FIG. 11 illustrates an operation flow of the transmission control unit of the client apparatus shown in FIG. 10.

DETAILED DESCRIPTION OF THE EMBODIMENTS

The details of the present invention will now be described with reference to the attached drawings.

FIG. 1 is a schematic diagram of the paper identification information management system according to the invention. Multiple client apparatuses 11A-11C are connected to the paper identification information management server (hereinafter, simply referred to as a “management server”) 10 via the network 12. The management server 10 assigns a paper ID to each sheet of paper handled by the client apparatuses 11A-11B. The paper IDs assigned to the client apparatuses are unique over the network, so that the management apparatus 10 can comprehensively manage the identification information of the paper. Each sheet of paper handled by the client apparatus 11 bear a symbol, which represents the coordinate information of each position on the paper and the paper identification (ID) information given by the management server 10.

Many types of client apparatuses 11 are connected to the management server 10. For example, the client apparatus 11A is an intelligent printer having both a printing function and a data processing function. Client apparatus 11B is a combination of a data processor, such as a personal computer (PC), and a pen furnished with an optical reader and connected to the data processor. Client apparatus 11C is a combination of a data processor, such as a personal computer (PC), and a general-purpose printer connected to the data processor. Although not shown in FIG. 1, a combination of a data processor, a pen and a printer can also be a client apparatus.

FIG. 2 illustrates the structures and the behaviors of the management apparatus 10 and the client apparatus 21 according to the first embodiment of the invention. The management server 10 comprises a paper ID assigning unit 13, an identification information management table (hereinafter, simply referred to as a “management table”) 14, and a service charge control unit 15. The paper ID assigning unit 13 assigns a unique paper ID to each paper treated by the client apparatus 21. The management table 14 records the paper ID assigned to the client apparatus 21 in association with the prescribed information. The service charge control unit 15 controls the amount of charge on the client apparatus in accordance with the quantity of the paper IDs assigned to the client apparatus 21.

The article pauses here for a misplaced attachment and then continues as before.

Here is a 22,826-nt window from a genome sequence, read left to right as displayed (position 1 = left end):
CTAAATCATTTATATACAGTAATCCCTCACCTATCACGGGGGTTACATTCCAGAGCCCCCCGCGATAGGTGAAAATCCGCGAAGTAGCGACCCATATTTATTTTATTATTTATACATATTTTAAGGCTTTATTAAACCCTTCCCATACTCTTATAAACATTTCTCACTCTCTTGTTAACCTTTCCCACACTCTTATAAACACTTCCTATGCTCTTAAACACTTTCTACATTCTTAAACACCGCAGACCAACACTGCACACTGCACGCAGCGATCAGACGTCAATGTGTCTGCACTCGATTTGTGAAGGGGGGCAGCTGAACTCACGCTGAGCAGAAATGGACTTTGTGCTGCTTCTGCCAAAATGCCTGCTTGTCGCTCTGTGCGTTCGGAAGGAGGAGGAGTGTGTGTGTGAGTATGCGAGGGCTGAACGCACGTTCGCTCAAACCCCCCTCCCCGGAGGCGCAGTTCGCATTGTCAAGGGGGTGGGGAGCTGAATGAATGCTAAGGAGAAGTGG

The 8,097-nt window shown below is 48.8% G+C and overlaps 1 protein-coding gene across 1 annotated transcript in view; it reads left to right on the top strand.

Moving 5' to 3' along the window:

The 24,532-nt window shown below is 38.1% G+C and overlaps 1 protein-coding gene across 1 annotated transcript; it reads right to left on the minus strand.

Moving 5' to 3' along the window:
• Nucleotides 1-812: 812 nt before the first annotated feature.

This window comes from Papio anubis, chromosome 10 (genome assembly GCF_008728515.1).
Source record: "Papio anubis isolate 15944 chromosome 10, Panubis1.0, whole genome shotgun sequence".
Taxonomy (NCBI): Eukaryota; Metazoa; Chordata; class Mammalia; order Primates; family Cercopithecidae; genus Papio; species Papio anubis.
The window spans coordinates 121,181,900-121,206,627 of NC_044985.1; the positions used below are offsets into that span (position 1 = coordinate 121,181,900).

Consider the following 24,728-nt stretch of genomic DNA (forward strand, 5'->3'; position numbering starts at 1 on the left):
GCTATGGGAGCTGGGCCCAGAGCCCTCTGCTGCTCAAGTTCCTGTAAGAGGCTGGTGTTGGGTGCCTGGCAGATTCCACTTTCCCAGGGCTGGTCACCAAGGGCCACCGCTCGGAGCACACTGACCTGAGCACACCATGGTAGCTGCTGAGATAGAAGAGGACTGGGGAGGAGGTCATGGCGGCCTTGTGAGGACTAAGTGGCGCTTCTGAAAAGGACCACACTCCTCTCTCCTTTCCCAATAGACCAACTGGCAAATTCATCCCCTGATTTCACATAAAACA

In the first embodiment, the client apparatus 21 has a printing function, and is, for example, an intelligent printer in which a printing function and a data processing function are integrated, or a combination of a user printer and a personal computer (PC). When carrying out a printing operation, the client apparatus 21 receives a paper ID for each paper from the management server 10. The client apparatus 21 has an encoder 23 that encodes the paper ID as well as the coordinate information of the paper. The symbol generating unit 22 produces a symbol from the encoded information. The client apparatus 21 then outputs the produced symbol together with the document on the paper.

The symbol can be an arbitrary one, as long as the coordinate information and the paper ID are represented. Accordingly, the paper ID may be represented as a symbol without subjecting to the encoding process. In this case, the client apparatus 21 does not has to include the encoder 23. One example of the symbol is a two-dimensional pattern consisting of fine dots. Although the pattern is printed on the paper together with the text, each dot or the pattern itself cannot be recognized by human eyes because only a light gray tone appears on the paper.

In operation, when the client apparatus 21 carries out a printing operation, a paper ID request and the document information relating to the printing operation are transmitted to the management server 10 from the client apparatus 21 (procedure (1)). The document information includes the document name and the number of pages of that document. For example, if a two-page document is going to be printed under the document name of http://foo/doc/foo.doc, the client apparatus 21 transmit this document information to the management server 10 together with the paper ID request. Based on the document information, the management server 10 determines that paper IDs for two sheets of paper are required for the client apparatus 21. Then, the management server 10 assigns a unique paper ID to each of these sheets of paper, and transmits the paper IDs to the client apparatus 21 (procedure (2)).